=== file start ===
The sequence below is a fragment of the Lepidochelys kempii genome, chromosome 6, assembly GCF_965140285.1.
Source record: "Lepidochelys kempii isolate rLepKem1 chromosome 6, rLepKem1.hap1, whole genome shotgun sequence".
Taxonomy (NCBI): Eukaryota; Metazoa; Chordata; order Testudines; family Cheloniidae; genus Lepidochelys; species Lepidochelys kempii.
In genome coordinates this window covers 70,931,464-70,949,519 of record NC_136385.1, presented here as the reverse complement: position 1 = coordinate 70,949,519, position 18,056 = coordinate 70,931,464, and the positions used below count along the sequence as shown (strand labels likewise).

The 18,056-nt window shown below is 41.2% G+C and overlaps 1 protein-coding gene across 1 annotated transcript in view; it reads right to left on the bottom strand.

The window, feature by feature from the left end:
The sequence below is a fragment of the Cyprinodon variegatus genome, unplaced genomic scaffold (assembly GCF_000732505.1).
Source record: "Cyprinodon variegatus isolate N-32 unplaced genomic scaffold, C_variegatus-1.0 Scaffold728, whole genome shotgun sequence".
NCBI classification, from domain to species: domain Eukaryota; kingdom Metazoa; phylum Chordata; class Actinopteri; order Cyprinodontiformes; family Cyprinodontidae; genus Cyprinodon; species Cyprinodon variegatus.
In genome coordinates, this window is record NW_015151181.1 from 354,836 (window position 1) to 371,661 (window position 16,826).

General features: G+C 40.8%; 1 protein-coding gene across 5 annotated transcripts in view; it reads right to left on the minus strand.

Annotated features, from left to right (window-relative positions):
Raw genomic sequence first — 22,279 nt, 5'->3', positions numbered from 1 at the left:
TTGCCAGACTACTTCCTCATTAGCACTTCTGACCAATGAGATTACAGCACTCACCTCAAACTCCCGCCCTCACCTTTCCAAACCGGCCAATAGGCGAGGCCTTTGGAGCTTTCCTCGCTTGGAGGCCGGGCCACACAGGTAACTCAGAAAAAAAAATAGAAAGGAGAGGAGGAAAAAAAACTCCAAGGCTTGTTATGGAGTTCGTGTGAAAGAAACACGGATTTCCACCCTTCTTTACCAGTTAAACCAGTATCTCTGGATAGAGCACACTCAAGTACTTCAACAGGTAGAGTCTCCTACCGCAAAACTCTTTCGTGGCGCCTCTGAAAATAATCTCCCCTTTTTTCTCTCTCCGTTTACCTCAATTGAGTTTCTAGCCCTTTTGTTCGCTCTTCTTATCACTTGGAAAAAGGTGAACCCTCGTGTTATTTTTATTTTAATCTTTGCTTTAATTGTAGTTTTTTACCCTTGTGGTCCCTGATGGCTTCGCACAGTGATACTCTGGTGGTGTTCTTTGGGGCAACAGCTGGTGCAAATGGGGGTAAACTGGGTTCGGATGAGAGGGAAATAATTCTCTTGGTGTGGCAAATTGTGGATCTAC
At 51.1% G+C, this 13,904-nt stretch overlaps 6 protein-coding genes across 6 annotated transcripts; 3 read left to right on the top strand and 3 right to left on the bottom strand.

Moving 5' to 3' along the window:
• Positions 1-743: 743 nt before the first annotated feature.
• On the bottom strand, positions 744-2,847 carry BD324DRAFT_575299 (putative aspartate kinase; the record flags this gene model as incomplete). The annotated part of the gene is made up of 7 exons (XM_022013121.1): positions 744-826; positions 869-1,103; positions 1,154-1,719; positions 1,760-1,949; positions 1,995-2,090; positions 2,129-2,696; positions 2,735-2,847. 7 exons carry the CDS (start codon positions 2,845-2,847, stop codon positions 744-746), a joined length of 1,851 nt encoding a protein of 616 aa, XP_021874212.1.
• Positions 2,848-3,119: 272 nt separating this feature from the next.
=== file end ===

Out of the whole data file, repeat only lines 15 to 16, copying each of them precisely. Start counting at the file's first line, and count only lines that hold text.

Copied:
At 51.1% G+C, this 13,904-nt stretch overlaps 6 protein-coding genes across 6 annotated transcripts; 3 read left to right on the top strand and 3 right to left on the bottom strand.

Moving 5' to 3' along the window: